Four years after ending its television run, Downton Abbey brings its polished manners to theatres this September with a film reuniting the Crawley family and its staff. As much as we delight in the dowager countess’ wit, Highclere Castle, the stand-in for fictional Downton, is the true star of the series.
Highclere Castle, located an hour from London, is home to the 8th Earl and Countess of Carnarvon, whose ancestors have resided here since 1679. A trove of treasures are housed within its more than 250 rooms, some of which you can tour during the summer months. The central tower is a favourite spot of the current Lady Carnarvon, thanks to its countryside views.
Just as Cora brought her family’s wealth to Downton, so did a previous heiress. In 1895, the 5th Earl wed Almina, the illegitimate daughter of banker Alfred de Rothschild. Her dowry ensured necessary repairs were made to the castle. You can admire her influence in the silk-lined Drawing Room, where both Downton and Highclere ladies withdraw after dinner.
A meeting point for drinks and conversation among the Downton characters, the opulent North Library is also used as a gathering spot by the current family. Many celebrities and politicians have enjoyed a library tête-à-tête. Sir John A. Macdonald, the first Prime Minister of Canada, drafted the British North America Act with the 4th Earl of Carnarvon here.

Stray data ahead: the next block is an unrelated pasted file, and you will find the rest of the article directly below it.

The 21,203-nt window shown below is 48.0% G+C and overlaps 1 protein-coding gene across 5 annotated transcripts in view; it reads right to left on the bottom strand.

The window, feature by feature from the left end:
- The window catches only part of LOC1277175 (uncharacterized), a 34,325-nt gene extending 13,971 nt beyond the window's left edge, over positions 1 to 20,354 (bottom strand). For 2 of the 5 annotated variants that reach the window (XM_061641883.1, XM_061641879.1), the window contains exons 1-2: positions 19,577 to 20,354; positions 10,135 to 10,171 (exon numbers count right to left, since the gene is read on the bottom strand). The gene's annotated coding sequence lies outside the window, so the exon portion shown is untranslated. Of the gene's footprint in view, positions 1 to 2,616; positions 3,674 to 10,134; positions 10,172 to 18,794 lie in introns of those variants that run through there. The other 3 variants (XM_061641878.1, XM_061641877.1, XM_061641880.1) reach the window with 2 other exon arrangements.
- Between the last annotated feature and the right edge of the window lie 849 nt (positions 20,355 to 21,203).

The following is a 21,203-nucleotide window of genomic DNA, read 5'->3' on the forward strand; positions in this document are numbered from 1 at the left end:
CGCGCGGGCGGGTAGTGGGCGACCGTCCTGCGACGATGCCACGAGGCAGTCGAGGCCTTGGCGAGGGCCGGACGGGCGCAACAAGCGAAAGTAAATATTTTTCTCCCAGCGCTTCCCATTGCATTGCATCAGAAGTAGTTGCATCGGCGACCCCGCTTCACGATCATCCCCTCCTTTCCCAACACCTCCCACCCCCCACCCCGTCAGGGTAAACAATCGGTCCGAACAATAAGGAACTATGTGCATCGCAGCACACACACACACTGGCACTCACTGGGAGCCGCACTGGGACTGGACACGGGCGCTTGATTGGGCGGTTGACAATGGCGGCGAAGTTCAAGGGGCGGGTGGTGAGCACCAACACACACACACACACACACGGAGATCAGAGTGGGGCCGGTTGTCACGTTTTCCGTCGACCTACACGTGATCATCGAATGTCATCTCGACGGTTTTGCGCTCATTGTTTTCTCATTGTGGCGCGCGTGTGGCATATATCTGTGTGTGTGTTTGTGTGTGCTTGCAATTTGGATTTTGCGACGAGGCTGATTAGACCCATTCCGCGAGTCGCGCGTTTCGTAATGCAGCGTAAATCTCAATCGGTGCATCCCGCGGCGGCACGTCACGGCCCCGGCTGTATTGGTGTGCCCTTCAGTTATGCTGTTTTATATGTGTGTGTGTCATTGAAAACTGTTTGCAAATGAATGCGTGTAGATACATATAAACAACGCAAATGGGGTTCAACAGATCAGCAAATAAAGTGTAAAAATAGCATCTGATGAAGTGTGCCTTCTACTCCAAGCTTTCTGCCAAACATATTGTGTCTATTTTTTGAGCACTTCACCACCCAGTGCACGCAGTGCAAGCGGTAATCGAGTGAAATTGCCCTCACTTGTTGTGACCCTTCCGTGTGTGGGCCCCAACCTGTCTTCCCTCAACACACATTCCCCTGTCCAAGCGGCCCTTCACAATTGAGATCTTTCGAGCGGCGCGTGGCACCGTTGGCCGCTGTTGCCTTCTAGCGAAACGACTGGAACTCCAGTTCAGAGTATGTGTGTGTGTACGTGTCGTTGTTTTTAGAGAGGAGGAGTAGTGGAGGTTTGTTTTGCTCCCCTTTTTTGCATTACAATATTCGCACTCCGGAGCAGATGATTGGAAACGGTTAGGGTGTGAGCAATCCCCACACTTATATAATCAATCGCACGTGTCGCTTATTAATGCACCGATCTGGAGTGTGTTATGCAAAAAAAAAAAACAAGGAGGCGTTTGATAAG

While you can’t bed down in the castle itself, you can overnight on the property. Two charming lodges are available for guests. London Lodge was built in 1793 and sits on either side of a stone archway denoting entry to Highclere Park. Newly opened Grotto Lodge is a circular building affording views of North Hampshire and West Berkshire.
The Egyptian Connection
Egyptian artifacts kept by the 5th Earl were rediscovered by the family in a secret cabinet situated between the Drawing and Smoking rooms.
The 8th Earl and Countess of Carnarvon opened the Egyptian Exhibition in the cellar, where replicas from the Tutankhamun discovery and other artifacts are on display.